The Workforce Investment Act of 1998

Overview

After several years of deliberation, the United States Congress passed and President Clinton signed into law the Workforce Investment Act of 1998 (WIA) [Public Law 105-220].  It provides the framework for a national employment and training delivery system that is designed to be customer focused in meeting the needs of businesses for skilled workers, while assisting individuals with information and services needed to manage their careers.  WIA represents the first significant attempt to retool the nation’s workforce development programs since the early 1980s.  The Act consolidated and streamlined over 70 federal employment and training programs into one system.  It was implemented though out the nation on July 1, 2000.

The goals of WIA are to:

  • improve the quality of the workforce,
  • reduce welfare dependency and
  • enhance the productivity and competitiveness of the nation. 

The legislation embodies seven key principles:

  1. Streamlining services through the One-Stop Career Center System
  2. Empowering individuals through information and Career Guidance
  3. Ensuring universal access to the One-Stop System
  4. Increasing accountability for States, local areas and training vendors
  5. Creating strong roles for Workforce Boards and the private sector
  6. Providing state and local flexibility for system implementation
  7. Improve youth programs that link to local market need

The Governor of each state had to designate their local workforce areas.  The Tennessee Career Center System was implemented inTennessee on July 1, 2000 and thirteen (13) Local Workforce Investment Areas were designated.  Each local area has a private sector dominated Board (Workforce Investment Board –WIB).  The Workforce Investment Board, in consultation with the Local Elected Official, provides guidance for the Career Center System.

The System is designed to provide 75% ofTennessee’s citizens access to free, comprehensive employment related services at a facility with 25 miles of their home.  The other 25 % can access services from Affiliate sites.

The Tennessee Career System is comprised of three types of facilities: regionalComprehensiveCareerCenters, Affiliate Sites and local Tennessee Department of Labor and Workforce Development (TDOL&WD) local offices.

The regional labor market in Southeast Tennessee has been designated Local Workforce Investment Area # 5 and includes the following counties:

  • Bledsoe County
  • Bradley County
  • Hamilton County
  • Marion County
  • McMinn County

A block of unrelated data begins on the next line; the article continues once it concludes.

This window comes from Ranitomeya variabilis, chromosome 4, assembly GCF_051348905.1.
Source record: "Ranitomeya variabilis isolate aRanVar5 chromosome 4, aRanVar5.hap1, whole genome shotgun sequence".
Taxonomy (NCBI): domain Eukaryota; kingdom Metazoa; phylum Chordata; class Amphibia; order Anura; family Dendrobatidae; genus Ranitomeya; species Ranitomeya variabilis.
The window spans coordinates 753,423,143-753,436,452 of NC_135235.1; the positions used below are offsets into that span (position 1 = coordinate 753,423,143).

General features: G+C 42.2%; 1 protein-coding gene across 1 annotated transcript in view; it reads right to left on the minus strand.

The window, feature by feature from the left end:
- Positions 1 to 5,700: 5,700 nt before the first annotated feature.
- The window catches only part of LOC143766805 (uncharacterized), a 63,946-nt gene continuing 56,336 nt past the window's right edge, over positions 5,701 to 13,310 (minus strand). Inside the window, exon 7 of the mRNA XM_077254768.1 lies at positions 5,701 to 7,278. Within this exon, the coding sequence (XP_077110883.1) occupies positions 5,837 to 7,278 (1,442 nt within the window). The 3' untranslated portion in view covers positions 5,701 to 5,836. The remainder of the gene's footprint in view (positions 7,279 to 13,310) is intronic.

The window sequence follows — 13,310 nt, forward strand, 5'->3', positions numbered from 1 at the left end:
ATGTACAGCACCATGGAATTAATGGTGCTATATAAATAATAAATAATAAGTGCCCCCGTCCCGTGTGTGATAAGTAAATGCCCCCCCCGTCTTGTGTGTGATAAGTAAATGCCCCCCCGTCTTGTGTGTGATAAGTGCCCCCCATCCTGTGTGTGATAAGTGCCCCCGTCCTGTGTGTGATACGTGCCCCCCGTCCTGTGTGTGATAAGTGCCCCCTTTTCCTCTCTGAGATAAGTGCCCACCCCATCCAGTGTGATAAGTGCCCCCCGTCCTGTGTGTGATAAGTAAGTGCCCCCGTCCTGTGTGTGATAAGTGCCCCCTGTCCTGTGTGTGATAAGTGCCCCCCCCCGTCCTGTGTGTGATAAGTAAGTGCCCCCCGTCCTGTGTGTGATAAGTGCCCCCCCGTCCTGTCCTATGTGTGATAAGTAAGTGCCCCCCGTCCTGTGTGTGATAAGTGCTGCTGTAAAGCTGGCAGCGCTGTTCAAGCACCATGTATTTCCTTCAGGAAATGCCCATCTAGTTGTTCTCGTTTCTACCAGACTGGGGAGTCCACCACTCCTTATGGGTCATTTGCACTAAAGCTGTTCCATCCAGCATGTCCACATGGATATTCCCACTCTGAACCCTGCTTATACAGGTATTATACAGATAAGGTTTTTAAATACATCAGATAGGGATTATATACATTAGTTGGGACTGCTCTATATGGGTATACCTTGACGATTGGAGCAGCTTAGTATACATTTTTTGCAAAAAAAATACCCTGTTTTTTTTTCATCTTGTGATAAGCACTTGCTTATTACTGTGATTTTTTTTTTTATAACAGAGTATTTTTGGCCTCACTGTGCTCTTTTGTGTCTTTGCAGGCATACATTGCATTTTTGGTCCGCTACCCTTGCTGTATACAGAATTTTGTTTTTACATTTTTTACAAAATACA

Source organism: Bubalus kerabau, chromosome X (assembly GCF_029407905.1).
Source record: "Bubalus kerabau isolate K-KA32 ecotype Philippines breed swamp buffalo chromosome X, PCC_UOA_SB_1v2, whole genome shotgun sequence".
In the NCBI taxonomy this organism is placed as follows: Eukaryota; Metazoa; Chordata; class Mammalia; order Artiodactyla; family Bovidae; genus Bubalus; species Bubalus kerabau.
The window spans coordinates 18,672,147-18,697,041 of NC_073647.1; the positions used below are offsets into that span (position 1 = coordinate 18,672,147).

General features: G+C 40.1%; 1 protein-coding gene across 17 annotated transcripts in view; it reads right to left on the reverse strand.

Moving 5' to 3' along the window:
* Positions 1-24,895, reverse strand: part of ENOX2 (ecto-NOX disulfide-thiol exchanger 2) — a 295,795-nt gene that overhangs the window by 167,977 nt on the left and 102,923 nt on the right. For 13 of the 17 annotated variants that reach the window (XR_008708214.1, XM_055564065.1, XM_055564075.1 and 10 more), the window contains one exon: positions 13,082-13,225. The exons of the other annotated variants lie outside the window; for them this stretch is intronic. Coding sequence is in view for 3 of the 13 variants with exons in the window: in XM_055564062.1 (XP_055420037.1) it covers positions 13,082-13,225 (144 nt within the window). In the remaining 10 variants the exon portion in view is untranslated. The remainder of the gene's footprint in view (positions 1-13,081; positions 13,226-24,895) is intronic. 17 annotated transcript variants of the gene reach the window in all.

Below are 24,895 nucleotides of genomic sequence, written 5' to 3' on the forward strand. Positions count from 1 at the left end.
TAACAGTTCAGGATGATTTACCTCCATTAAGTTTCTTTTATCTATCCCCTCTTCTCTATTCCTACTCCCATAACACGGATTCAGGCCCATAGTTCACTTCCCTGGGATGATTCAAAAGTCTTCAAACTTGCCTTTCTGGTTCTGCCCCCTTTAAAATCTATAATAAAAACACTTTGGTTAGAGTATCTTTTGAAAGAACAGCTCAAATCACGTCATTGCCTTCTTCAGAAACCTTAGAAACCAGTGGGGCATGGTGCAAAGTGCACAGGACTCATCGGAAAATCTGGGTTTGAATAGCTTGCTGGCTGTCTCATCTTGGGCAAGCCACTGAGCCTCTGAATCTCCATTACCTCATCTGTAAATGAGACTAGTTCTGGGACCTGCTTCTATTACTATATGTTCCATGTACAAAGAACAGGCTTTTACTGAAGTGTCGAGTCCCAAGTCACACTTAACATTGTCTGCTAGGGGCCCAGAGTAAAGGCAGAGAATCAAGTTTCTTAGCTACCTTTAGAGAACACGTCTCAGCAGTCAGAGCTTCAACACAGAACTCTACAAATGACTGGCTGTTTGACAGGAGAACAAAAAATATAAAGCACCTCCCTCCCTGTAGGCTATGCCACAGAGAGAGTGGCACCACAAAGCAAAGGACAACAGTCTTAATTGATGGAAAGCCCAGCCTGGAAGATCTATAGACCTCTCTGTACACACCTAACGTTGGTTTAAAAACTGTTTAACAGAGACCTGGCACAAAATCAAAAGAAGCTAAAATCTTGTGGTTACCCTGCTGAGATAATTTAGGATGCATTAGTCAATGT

• Meigs County
  • Polk County
  • Rhea County
  • Sequatchie County

The Administrative Entity that disburses funds for workforce investment activities at the direction of the Local Workforce Investment Board with the concurrence of the Local Chief Elected Official is –The Southeast Tennessee Development District.

To deliver services across a vast geographical area, a comprehensive network of One Stop Career Centers has been developed.  In eachCareerCenterlocation, a number of different training, education and employment programs are unified to provide more customer friendly service to business and to job seekers.  Partner unification occurs through co-location or accommodation through established systems of referral.

The Local Workforce Investment Board

The Local Board is responsible for developing the Local Plan and conducting oversight of the One-Stop system, youth activities and employment and training activities in partnership with the chief elected official.  The Local Board is also responsible for the following:

  • Selecting One-Stop operators;
  • Selecting eligible youth service providers based on the recommendations of the Youth Council, and identifying eligible providers of adult and dislocated worker intensive services and training services;
  • Developing a budget for the purpose of carrying out the duties of the Local Board;
  • Negotiating and reaching agreement on local performance measures;
  • Coordinating workforce investment activities with economic development strategies and developing employer linkages;
  • Other duties as defined by WIA.

Youth Council

The Youth Council is a subgroup of the Local Workforce Investment Board.  It is responsible for the following:

  • Coordinating youth activities in a local area;
  • Developing portions of the local plan related to eligible youth, as determined by the chairperson of the Local Board;
  • Recommending eligible youth service providers, subject to the approval of the Local Board;
  • Conducting oversight with respect to eligible providers of youth activities in the local area, subject to the approval of the Local Board;
  • Carrying out other duties, as authorized by the chairperson of the Local Board.